Although fellow rookie Kevin Magnussen may have stolen the headlines with a remarkable podium finish on debut, Daniil Kvyat also put in an incredible display in Australia today to become the youngest ever points scorer in F1 history.
Kvyat made his debut today at the age of just 19 years and 322 days, and finished the race in tenth place behind teammate Jean-Eric Vergne.
With this solitary point for P10, Kvyat breaks Sebastian Vettel’s seven year old record for being the youngest points scorer in Formula 1. Vettel made his debut at the 2007 United States Grand Prix for BMW Sauber as a replacement for the injured Robert Kubica, and he finished the race in eighth place at the age of 19 years and 349 days.
“It was a very intense afternoon and finishing my first race with a point is a great feeling,” Kvyat said after the race. “It was a fantastic first grand prix weekend with the team, everyone worked really hard and scoring points was a great way to end it. So well done to everyone!”
Having struggled during pre-season and failing to impress during the dry practice sessions on Friday, the pace of the STR9 came as something of a surprise to Kvyat. Furthermore, he never expected to record a top ten finish in his first race.
“I never expected to score a point in my first race, so it feels amazing. It’s a real boost for us and now we have to keep on working hard and if we keep on the way we are going, then we can look forward to a really positive season.”
Having been fast-tracked by Red Bull into Formula 1 after winning the GP3 title last season, Kvyat is already proving that their decision to overlook Antonion Felix da Costa and Carlos Sainz Jr. was the right one.
Lewis Hamilton and Sebastien Vettel are the two most decorated drivers currently on the Formula 1 grid, with seven World Championships between them (four for Vettel, and three for Hamilton).
However, their paths have rarely crossed on the track, and only in 2010 did both drivers battle each for a World Championship in the same year. They also battled Fernando Alonso and Mark Webber that year, with Vettel emerging on top to claim his first World Championship.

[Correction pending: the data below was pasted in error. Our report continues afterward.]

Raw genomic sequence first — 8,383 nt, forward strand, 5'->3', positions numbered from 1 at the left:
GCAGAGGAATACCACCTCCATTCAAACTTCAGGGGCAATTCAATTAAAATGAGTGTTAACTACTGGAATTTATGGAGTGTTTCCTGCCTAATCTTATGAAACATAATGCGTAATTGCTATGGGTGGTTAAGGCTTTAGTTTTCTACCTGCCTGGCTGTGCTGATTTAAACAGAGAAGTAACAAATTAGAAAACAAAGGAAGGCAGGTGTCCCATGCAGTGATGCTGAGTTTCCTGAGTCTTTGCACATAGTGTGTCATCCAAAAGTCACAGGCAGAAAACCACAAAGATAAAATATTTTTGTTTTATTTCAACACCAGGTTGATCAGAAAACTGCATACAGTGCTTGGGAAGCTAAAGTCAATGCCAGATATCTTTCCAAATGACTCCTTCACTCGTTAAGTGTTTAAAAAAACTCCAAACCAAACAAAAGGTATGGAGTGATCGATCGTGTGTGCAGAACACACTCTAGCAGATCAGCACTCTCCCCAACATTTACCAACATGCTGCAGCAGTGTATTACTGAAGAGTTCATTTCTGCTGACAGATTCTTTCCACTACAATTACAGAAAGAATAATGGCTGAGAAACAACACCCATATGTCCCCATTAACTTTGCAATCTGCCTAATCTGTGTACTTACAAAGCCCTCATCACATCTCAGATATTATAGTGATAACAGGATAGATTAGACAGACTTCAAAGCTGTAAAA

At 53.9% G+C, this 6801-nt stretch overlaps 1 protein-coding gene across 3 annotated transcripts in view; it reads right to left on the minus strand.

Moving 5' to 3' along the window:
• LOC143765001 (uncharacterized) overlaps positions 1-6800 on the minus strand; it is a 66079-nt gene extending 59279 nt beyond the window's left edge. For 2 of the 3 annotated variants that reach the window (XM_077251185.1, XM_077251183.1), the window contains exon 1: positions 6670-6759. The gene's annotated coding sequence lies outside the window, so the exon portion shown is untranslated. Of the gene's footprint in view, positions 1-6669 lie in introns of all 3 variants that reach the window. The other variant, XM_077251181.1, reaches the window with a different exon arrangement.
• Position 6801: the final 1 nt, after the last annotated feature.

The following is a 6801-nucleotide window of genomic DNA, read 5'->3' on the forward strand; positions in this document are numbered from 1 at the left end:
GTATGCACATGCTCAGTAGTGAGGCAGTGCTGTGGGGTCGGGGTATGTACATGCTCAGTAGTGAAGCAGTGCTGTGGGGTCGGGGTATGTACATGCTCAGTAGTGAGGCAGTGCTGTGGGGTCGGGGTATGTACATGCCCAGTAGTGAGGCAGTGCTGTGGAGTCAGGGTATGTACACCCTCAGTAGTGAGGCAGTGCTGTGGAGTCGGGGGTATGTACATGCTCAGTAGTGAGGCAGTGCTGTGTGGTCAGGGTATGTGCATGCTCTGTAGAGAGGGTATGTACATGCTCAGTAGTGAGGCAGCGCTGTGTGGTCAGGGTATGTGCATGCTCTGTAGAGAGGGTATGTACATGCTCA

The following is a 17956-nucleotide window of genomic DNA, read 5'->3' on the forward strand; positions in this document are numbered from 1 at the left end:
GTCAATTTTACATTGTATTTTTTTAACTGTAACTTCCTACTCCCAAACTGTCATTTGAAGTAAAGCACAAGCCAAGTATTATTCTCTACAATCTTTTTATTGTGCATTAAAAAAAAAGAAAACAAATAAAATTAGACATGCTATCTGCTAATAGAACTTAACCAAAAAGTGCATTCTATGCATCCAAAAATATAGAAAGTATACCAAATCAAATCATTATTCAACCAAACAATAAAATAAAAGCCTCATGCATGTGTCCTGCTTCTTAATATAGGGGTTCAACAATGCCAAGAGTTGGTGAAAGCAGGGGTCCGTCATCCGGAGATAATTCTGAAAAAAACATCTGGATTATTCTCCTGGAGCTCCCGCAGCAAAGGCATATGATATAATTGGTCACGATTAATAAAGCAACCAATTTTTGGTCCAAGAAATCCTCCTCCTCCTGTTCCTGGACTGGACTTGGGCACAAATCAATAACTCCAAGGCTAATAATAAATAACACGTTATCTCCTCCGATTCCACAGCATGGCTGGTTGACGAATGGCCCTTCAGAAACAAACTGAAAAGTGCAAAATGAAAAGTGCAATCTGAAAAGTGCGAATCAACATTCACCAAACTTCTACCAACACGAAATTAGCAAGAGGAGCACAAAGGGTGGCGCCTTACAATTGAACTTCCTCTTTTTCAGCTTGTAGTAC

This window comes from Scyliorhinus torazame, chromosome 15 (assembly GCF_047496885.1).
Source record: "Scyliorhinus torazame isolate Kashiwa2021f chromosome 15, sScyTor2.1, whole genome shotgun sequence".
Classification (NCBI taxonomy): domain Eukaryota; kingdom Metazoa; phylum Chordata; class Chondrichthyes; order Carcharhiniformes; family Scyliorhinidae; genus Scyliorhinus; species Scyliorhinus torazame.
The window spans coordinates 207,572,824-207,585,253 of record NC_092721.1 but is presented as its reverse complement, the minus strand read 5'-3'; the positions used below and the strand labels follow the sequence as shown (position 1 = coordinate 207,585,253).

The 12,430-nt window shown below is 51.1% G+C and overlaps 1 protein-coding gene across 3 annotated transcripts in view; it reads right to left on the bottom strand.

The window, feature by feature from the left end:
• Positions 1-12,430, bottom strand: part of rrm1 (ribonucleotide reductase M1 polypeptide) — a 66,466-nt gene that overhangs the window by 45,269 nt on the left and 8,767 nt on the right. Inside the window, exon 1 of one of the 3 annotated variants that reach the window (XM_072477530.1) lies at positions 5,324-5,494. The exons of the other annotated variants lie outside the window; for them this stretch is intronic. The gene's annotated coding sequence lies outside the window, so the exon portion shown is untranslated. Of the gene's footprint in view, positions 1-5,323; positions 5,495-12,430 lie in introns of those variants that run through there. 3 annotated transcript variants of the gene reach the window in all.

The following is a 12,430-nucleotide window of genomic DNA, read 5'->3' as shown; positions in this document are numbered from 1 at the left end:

However, the 2017 season sees Hamilton and Vettel in the two best cars on the grid, and they have gone head-to-head multiple times already this year, with each claiming two victories through the first five races. Currently, Vettel leads Hamilton 104-98 in the world championship, and the two men are developing a strong on-track rivalry.
Monaco Grand Prix coverage continues with FP3 and qualifying on Saturday. Full times are linked here.
In Friday’s NASCAR AMERICA Motorsports Special on NBCSN, we take you behind the scenes during F1 superstar Fernando Alonso’s qualifying runs for the Indy 500, including when he was on the pole for a brief period. He’ll eventually start fifth.
On Friday’s NASCAR AMERICA Motorsports Special on NBCSN, Parker Kligerman and his backseat driver, Kyle Petty, took to the iRacing simulator to make a mock run around Indianapolis Motor Speedway in preparation for Sunday’s Indianapolis 500.
They look at the challenges of IMS, as well as the challenges two-time Formula One champion Fernando Alonso will face in the first oval track race in his illustrious career. Alonso is among the favorites in the race and will take the green flag from the middle of Row 2 (fifth position).
Check out the above video.
Sunday is the biggest day of the year in motorsports, starting in the morning with Formula 1’s legendary Monaco Grand Prix.
Then, at Noon ET, it’s the 101st running of the Indianapolis 500 at Indianapolis Motor Speedway.
The final part of the tripleheader of racing is NASCAR’s longest race of the season, the 400-lap, 600-mile Coca-Cola 600 at Charlotte Motor Speedway.
Newly-named NASCAR Hall of Fame Class of 2018 inductee Ken Squier gives you a great primer for what promises to be a memorable day around the world (see video above).